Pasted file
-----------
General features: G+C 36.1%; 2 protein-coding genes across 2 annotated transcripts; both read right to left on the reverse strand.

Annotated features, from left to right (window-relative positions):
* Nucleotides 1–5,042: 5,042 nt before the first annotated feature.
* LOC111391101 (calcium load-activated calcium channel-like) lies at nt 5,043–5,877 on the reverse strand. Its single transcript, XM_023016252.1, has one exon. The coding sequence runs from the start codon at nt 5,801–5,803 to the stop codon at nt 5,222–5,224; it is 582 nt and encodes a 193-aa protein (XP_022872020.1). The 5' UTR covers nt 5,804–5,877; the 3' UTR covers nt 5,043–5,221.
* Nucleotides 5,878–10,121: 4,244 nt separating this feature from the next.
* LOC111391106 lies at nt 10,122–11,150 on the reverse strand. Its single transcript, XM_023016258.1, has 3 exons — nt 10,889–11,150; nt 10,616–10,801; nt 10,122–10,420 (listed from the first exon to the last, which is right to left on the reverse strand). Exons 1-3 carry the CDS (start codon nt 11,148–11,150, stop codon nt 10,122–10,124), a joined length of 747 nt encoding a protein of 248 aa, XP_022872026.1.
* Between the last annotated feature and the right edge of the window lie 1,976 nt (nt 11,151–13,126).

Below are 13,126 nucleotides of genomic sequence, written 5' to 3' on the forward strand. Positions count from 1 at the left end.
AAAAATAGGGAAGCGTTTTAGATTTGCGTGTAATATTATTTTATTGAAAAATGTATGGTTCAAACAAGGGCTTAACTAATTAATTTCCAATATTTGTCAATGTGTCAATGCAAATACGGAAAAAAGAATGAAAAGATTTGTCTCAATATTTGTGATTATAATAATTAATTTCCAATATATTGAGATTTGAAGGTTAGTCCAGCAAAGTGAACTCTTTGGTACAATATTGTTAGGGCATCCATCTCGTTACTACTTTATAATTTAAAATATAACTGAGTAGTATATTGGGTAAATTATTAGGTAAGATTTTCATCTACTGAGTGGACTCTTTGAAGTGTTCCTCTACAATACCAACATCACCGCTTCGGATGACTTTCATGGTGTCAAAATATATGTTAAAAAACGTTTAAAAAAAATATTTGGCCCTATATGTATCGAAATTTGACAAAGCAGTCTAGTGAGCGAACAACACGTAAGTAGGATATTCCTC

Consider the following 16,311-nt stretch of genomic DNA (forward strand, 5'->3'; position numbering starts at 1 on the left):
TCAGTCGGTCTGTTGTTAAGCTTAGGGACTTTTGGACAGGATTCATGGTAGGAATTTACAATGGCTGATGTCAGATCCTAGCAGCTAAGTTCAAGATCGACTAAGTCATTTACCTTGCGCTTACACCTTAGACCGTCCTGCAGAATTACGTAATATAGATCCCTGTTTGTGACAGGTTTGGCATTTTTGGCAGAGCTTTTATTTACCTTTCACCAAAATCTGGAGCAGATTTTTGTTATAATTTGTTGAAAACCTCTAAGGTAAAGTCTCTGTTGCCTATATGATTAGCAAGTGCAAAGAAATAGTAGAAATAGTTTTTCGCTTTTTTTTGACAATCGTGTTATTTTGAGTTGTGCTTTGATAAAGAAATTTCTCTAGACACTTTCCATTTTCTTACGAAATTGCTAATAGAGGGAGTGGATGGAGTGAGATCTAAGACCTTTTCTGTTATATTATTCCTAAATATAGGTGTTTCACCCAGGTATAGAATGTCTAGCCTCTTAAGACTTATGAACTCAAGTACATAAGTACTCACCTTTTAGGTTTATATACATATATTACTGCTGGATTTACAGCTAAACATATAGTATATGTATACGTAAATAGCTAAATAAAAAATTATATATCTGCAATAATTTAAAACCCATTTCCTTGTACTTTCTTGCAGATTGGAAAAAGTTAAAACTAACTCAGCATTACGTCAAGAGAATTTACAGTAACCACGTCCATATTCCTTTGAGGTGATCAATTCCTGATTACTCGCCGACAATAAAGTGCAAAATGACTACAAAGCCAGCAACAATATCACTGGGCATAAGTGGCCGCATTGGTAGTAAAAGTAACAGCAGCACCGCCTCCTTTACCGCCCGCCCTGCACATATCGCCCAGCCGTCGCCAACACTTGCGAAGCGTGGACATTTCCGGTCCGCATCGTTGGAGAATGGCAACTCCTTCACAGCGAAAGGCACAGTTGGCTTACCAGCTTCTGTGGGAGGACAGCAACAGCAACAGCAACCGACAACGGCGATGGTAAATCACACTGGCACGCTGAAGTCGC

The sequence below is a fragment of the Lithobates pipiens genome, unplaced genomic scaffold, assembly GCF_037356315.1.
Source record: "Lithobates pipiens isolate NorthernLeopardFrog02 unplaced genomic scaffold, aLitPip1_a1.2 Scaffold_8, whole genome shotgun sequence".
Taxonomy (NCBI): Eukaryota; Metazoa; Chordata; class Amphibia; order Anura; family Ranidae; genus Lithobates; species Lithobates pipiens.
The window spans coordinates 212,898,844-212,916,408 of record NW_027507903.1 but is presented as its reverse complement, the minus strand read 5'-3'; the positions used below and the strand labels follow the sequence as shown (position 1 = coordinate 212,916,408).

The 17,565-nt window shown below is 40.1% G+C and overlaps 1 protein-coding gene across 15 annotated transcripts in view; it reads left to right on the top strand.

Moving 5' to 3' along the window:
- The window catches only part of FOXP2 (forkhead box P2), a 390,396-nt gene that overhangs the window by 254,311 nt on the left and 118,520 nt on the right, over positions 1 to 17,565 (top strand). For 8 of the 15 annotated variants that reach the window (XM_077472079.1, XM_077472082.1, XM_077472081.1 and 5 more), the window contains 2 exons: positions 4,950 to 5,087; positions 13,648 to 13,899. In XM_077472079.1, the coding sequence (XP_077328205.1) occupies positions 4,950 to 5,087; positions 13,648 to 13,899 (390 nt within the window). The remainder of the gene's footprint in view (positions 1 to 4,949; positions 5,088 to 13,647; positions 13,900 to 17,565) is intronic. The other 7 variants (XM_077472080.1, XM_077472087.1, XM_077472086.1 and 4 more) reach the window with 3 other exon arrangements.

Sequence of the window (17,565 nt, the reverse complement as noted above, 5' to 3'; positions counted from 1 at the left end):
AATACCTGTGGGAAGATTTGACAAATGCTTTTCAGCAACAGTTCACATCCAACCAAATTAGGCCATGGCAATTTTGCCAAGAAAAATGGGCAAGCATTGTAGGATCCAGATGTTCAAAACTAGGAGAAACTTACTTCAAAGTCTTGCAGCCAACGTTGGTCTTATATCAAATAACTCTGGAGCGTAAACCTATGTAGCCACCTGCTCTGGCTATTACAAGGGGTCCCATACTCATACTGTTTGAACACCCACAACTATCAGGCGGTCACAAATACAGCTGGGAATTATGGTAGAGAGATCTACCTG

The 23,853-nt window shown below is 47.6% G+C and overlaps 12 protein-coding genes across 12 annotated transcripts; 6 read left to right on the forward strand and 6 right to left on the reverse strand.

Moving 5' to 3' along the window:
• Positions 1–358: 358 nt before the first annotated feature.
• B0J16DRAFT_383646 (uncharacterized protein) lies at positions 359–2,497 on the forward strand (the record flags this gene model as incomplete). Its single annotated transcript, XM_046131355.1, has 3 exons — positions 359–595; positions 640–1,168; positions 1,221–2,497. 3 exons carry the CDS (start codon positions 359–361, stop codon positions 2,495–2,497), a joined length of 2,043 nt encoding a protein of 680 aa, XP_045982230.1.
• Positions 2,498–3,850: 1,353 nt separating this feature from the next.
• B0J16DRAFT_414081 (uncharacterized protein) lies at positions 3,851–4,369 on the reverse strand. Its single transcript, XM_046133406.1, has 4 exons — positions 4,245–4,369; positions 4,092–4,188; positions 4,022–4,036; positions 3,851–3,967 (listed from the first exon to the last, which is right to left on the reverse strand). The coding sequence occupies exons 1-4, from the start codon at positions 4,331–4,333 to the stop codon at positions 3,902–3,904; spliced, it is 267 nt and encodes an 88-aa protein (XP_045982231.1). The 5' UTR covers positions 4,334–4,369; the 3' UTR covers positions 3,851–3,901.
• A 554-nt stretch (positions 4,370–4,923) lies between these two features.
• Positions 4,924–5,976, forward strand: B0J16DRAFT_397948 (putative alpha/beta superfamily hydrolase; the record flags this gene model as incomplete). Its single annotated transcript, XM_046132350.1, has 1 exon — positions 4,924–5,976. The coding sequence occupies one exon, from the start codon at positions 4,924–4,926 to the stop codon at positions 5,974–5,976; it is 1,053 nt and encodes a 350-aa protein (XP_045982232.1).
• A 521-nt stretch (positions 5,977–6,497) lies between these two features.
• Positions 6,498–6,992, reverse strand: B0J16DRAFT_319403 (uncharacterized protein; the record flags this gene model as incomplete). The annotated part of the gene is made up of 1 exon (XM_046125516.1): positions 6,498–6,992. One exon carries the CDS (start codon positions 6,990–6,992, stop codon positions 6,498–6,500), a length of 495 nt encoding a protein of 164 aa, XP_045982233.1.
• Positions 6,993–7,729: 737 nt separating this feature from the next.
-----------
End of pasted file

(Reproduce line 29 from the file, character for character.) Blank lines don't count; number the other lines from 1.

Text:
• A 521-nt stretch (positions 5,977–6,497) lies between these two features.